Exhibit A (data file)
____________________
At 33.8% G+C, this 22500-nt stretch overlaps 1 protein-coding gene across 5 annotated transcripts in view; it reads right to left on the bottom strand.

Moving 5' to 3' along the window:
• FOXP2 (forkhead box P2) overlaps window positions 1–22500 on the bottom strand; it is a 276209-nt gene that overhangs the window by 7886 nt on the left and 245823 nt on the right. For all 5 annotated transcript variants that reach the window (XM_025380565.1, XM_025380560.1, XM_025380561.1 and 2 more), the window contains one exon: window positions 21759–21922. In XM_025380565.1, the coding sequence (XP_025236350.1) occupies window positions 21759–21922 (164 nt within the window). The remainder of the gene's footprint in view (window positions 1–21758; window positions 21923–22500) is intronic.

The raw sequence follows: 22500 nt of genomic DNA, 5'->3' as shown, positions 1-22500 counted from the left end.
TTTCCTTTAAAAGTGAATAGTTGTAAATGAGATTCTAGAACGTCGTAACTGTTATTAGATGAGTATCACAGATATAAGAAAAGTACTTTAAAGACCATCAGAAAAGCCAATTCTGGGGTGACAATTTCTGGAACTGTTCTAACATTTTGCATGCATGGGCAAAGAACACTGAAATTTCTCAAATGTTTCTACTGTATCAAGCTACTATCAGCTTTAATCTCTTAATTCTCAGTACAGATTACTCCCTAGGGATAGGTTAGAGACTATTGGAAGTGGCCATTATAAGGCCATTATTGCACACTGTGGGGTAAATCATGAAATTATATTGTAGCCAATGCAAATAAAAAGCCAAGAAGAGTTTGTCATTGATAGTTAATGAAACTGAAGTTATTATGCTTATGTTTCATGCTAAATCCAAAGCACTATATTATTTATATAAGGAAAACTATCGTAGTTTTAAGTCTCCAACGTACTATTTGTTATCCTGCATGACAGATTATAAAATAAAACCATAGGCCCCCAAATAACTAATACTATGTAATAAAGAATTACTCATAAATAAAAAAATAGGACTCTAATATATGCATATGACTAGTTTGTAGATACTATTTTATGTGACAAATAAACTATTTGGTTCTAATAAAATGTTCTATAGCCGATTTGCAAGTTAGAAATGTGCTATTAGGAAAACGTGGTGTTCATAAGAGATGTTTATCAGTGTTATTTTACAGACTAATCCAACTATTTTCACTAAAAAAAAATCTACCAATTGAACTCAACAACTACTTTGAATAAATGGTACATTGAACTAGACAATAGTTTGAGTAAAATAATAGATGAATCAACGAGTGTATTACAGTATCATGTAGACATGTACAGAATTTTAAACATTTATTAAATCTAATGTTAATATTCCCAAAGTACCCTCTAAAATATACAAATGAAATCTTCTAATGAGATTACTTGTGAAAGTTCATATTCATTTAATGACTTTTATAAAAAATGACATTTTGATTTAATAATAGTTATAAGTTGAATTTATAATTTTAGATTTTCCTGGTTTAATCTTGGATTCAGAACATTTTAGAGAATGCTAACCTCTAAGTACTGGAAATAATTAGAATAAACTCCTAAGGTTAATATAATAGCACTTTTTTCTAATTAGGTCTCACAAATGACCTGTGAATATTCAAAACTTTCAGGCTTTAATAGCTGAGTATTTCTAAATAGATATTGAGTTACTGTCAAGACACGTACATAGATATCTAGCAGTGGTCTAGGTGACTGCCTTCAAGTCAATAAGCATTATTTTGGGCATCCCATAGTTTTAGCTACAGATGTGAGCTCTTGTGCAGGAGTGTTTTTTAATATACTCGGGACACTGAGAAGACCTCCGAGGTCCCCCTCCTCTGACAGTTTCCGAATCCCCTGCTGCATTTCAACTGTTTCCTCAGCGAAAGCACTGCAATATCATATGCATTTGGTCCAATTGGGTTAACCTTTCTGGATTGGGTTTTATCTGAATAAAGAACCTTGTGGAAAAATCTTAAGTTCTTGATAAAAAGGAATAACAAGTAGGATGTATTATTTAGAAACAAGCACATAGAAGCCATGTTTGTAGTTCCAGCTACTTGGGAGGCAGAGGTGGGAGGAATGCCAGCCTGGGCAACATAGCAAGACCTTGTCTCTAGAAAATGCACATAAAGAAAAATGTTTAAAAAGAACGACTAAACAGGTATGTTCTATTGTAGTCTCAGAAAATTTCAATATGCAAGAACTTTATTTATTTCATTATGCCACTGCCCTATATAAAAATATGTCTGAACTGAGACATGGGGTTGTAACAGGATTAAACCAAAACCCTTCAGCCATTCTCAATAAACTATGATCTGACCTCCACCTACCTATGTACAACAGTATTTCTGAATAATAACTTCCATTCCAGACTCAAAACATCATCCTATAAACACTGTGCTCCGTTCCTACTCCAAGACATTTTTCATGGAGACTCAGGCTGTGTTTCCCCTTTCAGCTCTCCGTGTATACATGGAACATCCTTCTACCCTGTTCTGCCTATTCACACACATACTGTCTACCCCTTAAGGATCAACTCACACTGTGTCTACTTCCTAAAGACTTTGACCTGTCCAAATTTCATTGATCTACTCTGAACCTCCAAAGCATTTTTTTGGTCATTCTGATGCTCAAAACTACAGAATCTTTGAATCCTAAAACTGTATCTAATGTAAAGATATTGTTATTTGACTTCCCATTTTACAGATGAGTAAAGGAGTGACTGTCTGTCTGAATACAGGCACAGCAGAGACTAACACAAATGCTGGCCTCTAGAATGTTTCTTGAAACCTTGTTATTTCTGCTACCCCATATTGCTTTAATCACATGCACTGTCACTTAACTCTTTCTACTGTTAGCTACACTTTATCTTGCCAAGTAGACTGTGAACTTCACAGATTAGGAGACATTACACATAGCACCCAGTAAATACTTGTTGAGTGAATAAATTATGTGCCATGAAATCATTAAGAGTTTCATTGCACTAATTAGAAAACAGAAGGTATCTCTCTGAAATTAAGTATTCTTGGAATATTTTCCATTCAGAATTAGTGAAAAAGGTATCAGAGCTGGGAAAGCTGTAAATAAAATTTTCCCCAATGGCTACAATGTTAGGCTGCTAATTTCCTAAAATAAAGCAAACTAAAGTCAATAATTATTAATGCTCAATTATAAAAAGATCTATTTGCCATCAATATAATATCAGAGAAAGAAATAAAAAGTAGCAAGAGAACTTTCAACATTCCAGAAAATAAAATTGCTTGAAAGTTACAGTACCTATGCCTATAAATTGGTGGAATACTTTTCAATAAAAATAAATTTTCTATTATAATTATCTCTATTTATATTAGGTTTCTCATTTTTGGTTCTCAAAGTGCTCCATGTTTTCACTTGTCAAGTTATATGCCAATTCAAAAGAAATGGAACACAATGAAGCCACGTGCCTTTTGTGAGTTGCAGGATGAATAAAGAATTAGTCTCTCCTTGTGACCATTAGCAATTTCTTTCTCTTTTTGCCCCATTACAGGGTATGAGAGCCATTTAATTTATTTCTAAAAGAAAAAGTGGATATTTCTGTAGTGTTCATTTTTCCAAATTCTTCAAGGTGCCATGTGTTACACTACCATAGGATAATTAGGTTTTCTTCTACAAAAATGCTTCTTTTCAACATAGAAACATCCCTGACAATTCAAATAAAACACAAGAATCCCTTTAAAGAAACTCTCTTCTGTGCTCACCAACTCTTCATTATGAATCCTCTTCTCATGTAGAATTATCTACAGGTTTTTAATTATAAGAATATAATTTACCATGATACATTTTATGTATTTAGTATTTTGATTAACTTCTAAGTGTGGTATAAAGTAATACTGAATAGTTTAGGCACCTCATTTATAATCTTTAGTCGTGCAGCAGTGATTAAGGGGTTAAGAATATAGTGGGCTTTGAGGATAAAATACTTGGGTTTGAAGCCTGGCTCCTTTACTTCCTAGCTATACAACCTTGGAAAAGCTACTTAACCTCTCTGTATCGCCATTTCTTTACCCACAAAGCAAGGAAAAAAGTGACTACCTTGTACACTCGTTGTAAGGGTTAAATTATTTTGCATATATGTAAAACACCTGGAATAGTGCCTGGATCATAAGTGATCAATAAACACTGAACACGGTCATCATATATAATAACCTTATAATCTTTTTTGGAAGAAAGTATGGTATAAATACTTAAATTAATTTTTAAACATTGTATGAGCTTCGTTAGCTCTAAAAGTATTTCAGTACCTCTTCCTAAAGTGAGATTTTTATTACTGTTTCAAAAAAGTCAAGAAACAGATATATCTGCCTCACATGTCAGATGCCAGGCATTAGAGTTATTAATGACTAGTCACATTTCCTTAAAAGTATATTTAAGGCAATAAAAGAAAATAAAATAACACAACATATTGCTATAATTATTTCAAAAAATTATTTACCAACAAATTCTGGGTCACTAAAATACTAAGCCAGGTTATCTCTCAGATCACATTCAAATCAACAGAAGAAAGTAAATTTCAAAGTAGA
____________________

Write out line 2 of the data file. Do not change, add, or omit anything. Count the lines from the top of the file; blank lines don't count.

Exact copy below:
Moving 5' to 3' along the window: